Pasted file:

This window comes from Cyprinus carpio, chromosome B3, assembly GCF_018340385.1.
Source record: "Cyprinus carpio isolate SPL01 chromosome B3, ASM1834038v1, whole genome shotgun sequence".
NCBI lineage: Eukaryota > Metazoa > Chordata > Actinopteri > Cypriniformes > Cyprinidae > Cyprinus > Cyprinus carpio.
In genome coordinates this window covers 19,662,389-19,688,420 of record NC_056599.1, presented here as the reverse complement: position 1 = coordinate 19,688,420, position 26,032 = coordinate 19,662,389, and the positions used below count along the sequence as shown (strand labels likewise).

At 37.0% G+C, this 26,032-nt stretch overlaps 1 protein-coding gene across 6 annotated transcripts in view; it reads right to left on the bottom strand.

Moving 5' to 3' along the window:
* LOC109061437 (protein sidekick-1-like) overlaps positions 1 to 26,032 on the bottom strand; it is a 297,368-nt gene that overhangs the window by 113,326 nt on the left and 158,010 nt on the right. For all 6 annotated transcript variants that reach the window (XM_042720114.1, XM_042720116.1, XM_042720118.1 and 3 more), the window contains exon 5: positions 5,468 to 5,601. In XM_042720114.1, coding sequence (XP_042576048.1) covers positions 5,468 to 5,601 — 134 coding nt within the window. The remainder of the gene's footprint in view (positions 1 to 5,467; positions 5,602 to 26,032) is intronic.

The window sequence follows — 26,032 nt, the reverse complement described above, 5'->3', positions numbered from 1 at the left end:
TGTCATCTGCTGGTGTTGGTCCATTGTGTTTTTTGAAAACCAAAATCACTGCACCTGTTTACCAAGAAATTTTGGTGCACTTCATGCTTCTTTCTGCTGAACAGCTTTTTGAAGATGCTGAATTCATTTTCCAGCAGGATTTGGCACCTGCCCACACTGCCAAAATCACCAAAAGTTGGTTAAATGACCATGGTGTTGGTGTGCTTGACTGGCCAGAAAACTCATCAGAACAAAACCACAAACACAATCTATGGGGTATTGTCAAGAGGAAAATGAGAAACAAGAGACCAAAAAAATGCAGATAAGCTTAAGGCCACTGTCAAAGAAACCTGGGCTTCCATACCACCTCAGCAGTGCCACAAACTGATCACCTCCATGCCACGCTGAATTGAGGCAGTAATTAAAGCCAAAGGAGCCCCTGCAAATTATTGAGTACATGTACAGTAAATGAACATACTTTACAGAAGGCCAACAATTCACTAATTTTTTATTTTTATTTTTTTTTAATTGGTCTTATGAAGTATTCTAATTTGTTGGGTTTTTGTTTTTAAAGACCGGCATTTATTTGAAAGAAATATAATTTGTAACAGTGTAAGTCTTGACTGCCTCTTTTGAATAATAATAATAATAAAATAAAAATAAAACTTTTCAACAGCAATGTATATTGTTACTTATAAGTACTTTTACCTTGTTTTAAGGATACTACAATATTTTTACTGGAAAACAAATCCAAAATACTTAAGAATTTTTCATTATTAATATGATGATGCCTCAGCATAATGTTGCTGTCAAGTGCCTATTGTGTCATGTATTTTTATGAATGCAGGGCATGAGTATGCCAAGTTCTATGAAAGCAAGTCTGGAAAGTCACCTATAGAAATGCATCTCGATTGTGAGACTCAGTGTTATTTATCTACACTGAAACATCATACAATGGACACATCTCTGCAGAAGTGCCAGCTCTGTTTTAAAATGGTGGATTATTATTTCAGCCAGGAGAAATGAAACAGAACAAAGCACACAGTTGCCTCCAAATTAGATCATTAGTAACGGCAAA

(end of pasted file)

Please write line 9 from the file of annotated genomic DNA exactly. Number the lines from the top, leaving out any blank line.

TGTCATCTGCTGGTGTTGGTCCATTGTGTTTTTTGAAAACCAAAATCACTGCACCTGTTTACCAAGAAATTTTGGTGCACTTCATGCTTCTTTCTGCTGAACAGCTTTTTGAAGATGCTGAATTCATTTTCCAGCAGGATTTGGCACCTGCCCACACTGCCAAAATCACCAAAAGTTGGTTAAATGACCATGGTGTTGGTGTGCTTGACTGGCCAGAAAACTCATCAGAACAAAACCACAAACACAATCTATGGGGTATTGTCAAGAGGAAAATGAGAAACAAGAGACCAAAAAAATGCAGATAAGCTTAAGGCCACTGTCAAAGAAACCTGGGCTTCCATACCACCTCAGCAGTGCCACAAACTGATCACCTCCATGCCACGCTGAATTGAGGCAGTAATTAAAGCCAAAGGAGCCCCTGCAAATTATTGAGTACATGTACAGTAAATGAACATACTTTACAGAAGGCCAACAATTCACTAATTTTTTATTTTTATTTTTTTTTAATTGGTCTTATGAAGTATTCTAATTTGTTGGGTTTTTGTTTTTAAAGACCGGCATTTATTTGAAAGAAATATAATTTGTAACAGTGTAAGTCTTGACTGCCTCTTTTGAATAATAATAATAATAAAATAAAAATAAAACTTTTCAACAGCAATGTATATTGTTACTTATAAGTACTTTTACCTTGTTTTAAGGATACTACAATATTTTTACTGGAAAACAAATCCAAAATACTTAAGAATTTTTCATTATTAATATGATGATGCCTCAGCATAATGTTGCTGTCAAGTGCCTATTGTGTCATGTATTTTTATGAATGCAGGGCATGAGTATGCCAAGTTCTATGAAAGCAAGTCTGGAAAGTCACCTATAGAAATGCATCTCGATTGTGAGACTCAGTGTTATTTATCTACACTGAAACATCATACAATGGACACATCTCTGCAGAAGTGCCAGCTCTGTTTTAAAATGGTGGATTATTATTTCAGCCAGGAGAAATGAAACAGAACAAAGCACACAGTTGCCTCCAAATTAGATCATTAGTAACGGCAAA